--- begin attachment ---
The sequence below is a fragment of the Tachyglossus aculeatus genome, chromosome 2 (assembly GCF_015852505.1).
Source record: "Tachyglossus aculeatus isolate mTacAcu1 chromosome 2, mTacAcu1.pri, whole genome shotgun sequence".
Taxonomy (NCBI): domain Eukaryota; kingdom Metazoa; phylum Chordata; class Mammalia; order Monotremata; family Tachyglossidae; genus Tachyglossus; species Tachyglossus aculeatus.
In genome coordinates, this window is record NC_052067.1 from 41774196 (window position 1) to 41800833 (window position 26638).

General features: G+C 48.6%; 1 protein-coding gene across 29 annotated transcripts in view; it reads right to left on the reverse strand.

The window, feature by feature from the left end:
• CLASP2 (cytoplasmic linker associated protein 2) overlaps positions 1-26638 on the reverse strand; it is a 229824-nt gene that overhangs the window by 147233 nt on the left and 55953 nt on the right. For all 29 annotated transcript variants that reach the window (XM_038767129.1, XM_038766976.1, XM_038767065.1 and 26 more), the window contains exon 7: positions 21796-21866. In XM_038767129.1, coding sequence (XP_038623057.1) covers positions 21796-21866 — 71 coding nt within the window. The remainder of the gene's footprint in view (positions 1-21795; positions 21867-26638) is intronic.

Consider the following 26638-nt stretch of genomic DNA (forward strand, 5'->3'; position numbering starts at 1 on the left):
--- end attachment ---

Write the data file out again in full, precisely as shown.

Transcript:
The sequence below is a fragment of the Tachyglossus aculeatus genome, chromosome 2 (assembly GCF_015852505.1).
Source record: "Tachyglossus aculeatus isolate mTacAcu1 chromosome 2, mTacAcu1.pri, whole genome shotgun sequence".
Taxonomy (NCBI): domain Eukaryota; kingdom Metazoa; phylum Chordata; class Mammalia; order Monotremata; family Tachyglossidae; genus Tachyglossus; species Tachyglossus aculeatus.
In genome coordinates, this window is record NC_052067.1 from 41774196 (window position 1) to 41800833 (window position 26638).

General features: G+C 48.6%; 1 protein-coding gene across 29 annotated transcripts in view; it reads right to left on the reverse strand.

The window, feature by feature from the left end:
• CLASP2 (cytoplasmic linker associated protein 2) overlaps positions 1-26638 on the reverse strand; it is a 229824-nt gene that overhangs the window by 147233 nt on the left and 55953 nt on the right. For all 29 annotated transcript variants that reach the window (XM_038767129.1, XM_038766976.1, XM_038767065.1 and 26 more), the window contains exon 7: positions 21796-21866. In XM_038767129.1, coding sequence (XP_038623057.1) covers positions 21796-21866 — 71 coding nt within the window. The remainder of the gene's footprint in view (positions 1-21795; positions 21867-26638) is intronic.

Consider the following 26638-nt stretch of genomic DNA (forward strand, 5'->3'; position numbering starts at 1 on the left):